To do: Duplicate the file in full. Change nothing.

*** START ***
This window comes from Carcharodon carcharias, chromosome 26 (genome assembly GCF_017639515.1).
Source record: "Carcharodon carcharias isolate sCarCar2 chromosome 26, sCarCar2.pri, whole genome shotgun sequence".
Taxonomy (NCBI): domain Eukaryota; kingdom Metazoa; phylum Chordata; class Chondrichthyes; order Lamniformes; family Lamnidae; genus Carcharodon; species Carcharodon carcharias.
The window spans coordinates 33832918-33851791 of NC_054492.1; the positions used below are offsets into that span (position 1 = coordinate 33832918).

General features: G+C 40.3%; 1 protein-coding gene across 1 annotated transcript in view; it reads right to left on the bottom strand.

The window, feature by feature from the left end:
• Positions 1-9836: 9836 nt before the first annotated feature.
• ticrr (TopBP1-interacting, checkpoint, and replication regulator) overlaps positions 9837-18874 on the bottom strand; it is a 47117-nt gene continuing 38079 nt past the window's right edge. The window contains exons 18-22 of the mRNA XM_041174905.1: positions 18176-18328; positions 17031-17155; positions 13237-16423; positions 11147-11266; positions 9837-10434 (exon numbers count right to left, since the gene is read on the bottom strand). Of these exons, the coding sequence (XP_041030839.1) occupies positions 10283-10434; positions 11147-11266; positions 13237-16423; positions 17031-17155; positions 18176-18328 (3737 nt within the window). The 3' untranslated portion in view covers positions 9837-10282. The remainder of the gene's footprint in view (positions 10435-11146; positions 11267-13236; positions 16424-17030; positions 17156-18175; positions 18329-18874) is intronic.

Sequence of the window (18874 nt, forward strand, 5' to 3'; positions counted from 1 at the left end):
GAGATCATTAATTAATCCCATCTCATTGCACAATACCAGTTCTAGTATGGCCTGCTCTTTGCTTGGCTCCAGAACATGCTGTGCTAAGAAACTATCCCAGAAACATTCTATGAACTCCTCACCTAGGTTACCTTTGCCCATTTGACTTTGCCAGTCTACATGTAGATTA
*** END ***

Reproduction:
This window comes from Carcharodon carcharias, chromosome 26 (genome assembly GCF_017639515.1).
Source record: "Carcharodon carcharias isolate sCarCar2 chromosome 26, sCarCar2.pri, whole genome shotgun sequence".
Taxonomy (NCBI): domain Eukaryota; kingdom Metazoa; phylum Chordata; class Chondrichthyes; order Lamniformes; family Lamnidae; genus Carcharodon; species Carcharodon carcharias.
The window spans coordinates 33832918-33851791 of NC_054492.1; the positions used below are offsets into that span (position 1 = coordinate 33832918).

General features: G+C 40.3%; 1 protein-coding gene across 1 annotated transcript in view; it reads right to left on the bottom strand.

The window, feature by feature from the left end:
• Positions 1-9836: 9836 nt before the first annotated feature.
• ticrr (TopBP1-interacting, checkpoint, and replication regulator) overlaps positions 9837-18874 on the bottom strand; it is a 47117-nt gene continuing 38079 nt past the window's right edge. The window contains exons 18-22 of the mRNA XM_041174905.1: positions 18176-18328; positions 17031-17155; positions 13237-16423; positions 11147-11266; positions 9837-10434 (exon numbers count right to left, since the gene is read on the bottom strand). Of these exons, the coding sequence (XP_041030839.1) occupies positions 10283-10434; positions 11147-11266; positions 13237-16423; positions 17031-17155; positions 18176-18328 (3737 nt within the window). The 3' untranslated portion in view covers positions 9837-10282. The remainder of the gene's footprint in view (positions 10435-11146; positions 11267-13236; positions 16424-17030; positions 17156-18175; positions 18329-18874) is intronic.

Sequence of the window (18874 nt, forward strand, 5' to 3'; positions counted from 1 at the left end):
GAGATCATTAATTAATCCCATCTCATTGCACAATACCAGTTCTAGTATGGCCTGCTCTTTGCTTGGCTCCAGAACATGCTGTGCTAAGAAACTATCCCAGAAACATTCTATGAACTCCTCACCTAGGTTACCTTTGCCCATTTGACTTTGCCAGTCTACATGTAGATTA